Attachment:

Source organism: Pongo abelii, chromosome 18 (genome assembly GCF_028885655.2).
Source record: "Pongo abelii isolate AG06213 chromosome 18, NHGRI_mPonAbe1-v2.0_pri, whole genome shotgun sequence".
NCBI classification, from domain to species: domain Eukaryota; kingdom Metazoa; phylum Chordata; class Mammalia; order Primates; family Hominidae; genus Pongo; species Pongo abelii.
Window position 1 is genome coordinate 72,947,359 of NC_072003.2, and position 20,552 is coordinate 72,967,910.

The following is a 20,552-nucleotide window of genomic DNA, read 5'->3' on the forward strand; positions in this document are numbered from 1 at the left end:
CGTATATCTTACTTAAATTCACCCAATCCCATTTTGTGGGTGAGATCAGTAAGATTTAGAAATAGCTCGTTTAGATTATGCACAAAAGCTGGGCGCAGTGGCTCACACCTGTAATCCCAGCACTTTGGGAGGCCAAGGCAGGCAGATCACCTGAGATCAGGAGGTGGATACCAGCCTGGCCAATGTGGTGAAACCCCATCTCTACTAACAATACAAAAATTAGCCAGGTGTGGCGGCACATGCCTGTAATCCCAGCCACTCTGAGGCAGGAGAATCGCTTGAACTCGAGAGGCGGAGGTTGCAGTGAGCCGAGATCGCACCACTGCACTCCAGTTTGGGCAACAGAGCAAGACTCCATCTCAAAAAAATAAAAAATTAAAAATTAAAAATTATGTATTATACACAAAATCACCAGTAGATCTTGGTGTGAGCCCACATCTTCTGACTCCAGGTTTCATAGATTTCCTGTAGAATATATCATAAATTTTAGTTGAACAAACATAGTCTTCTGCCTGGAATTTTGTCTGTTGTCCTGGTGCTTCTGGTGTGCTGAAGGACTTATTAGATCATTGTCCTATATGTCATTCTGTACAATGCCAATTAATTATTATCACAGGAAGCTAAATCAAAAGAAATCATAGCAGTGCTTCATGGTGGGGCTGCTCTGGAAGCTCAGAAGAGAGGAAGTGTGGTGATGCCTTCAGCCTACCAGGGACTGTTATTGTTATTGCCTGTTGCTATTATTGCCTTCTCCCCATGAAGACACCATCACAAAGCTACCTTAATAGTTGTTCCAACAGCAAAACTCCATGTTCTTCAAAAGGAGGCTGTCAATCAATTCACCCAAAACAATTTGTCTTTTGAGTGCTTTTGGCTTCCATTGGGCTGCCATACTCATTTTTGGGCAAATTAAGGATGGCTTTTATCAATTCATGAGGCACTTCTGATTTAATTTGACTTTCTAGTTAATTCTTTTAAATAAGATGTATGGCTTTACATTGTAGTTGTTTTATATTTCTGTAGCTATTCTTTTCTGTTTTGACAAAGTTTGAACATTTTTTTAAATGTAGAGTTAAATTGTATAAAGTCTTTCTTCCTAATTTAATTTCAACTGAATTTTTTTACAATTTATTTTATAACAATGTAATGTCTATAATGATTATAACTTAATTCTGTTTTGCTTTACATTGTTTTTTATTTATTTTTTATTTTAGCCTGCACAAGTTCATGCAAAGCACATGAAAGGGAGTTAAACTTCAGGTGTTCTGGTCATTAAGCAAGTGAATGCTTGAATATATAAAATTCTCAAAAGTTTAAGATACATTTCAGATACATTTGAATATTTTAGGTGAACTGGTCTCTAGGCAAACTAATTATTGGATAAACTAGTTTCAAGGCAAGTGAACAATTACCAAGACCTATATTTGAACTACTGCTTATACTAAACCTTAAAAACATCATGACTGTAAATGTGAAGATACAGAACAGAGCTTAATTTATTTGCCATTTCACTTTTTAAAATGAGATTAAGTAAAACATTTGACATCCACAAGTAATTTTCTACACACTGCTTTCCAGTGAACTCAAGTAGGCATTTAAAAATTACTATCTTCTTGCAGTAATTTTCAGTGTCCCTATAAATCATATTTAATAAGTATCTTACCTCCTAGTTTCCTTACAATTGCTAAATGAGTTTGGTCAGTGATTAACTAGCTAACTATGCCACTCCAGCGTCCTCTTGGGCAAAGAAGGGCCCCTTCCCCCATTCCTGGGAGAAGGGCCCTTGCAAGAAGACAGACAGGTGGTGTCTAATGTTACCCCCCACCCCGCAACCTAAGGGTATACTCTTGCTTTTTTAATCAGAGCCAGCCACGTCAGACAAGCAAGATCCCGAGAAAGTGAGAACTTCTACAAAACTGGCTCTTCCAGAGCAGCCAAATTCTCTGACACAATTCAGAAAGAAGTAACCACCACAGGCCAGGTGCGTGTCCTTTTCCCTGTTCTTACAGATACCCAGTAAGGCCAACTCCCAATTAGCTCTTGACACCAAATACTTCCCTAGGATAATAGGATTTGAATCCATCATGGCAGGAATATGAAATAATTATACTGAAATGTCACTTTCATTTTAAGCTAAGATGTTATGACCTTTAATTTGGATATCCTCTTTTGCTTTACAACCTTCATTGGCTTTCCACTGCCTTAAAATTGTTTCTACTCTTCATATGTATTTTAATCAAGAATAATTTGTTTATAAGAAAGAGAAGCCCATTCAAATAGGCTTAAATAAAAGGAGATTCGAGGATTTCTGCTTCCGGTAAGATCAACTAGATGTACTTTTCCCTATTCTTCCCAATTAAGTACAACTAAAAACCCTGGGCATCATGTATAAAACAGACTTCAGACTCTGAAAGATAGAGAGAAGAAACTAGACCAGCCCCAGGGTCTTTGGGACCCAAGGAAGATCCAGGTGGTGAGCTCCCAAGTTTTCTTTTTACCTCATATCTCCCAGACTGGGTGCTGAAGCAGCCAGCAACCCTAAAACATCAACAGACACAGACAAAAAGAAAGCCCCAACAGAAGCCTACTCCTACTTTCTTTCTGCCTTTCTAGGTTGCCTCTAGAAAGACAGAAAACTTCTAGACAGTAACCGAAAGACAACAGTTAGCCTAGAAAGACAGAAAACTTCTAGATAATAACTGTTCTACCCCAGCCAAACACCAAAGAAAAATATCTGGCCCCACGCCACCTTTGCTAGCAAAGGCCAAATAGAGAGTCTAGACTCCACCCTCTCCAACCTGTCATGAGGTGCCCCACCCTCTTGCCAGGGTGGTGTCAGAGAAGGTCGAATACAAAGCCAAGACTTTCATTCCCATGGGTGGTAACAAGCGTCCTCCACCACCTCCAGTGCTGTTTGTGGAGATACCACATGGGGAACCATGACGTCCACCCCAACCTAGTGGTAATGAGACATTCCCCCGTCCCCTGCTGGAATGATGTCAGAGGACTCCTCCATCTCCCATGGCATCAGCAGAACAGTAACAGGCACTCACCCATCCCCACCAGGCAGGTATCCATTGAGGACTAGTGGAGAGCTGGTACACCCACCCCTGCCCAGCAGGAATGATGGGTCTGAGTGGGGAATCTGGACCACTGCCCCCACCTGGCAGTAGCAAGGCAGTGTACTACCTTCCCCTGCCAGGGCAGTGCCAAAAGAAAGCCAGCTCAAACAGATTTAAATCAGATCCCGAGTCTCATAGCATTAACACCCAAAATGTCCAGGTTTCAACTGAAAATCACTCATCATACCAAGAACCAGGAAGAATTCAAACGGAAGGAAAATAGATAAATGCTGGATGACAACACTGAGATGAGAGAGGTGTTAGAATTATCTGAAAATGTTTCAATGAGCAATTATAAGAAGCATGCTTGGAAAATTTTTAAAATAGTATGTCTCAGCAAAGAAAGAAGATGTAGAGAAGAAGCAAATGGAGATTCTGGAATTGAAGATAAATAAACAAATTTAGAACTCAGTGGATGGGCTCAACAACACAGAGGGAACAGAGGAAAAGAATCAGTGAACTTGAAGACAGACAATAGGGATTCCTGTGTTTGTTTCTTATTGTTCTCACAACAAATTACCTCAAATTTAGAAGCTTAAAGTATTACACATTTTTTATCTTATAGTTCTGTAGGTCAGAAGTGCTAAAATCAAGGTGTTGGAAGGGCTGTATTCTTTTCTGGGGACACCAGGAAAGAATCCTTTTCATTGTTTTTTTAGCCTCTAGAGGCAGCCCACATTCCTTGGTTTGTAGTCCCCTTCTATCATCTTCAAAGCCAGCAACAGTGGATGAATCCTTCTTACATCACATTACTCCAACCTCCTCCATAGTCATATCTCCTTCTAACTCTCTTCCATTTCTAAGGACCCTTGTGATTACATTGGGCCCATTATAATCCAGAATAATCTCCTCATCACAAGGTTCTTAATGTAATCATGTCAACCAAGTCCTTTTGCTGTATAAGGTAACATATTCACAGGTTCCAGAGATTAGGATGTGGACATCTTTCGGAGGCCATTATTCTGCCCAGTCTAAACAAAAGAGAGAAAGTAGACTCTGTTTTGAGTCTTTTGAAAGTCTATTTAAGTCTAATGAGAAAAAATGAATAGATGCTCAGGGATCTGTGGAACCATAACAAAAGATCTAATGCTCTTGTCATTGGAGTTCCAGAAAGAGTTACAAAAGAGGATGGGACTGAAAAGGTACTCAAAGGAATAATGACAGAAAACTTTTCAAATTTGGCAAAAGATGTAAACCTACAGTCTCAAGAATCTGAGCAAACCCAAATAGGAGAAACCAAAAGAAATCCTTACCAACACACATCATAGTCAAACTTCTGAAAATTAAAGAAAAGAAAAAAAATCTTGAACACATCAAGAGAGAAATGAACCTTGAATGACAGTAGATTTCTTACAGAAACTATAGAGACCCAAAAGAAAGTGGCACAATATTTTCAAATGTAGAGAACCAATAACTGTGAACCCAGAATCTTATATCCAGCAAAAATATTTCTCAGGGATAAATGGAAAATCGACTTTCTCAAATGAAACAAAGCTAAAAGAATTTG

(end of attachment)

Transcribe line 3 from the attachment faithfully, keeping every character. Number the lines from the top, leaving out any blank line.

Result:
NCBI classification, from domain to species: domain Eukaryota; kingdom Metazoa; phylum Chordata; class Mammalia; order Primates; family Hominidae; genus Pongo; species Pongo abelii.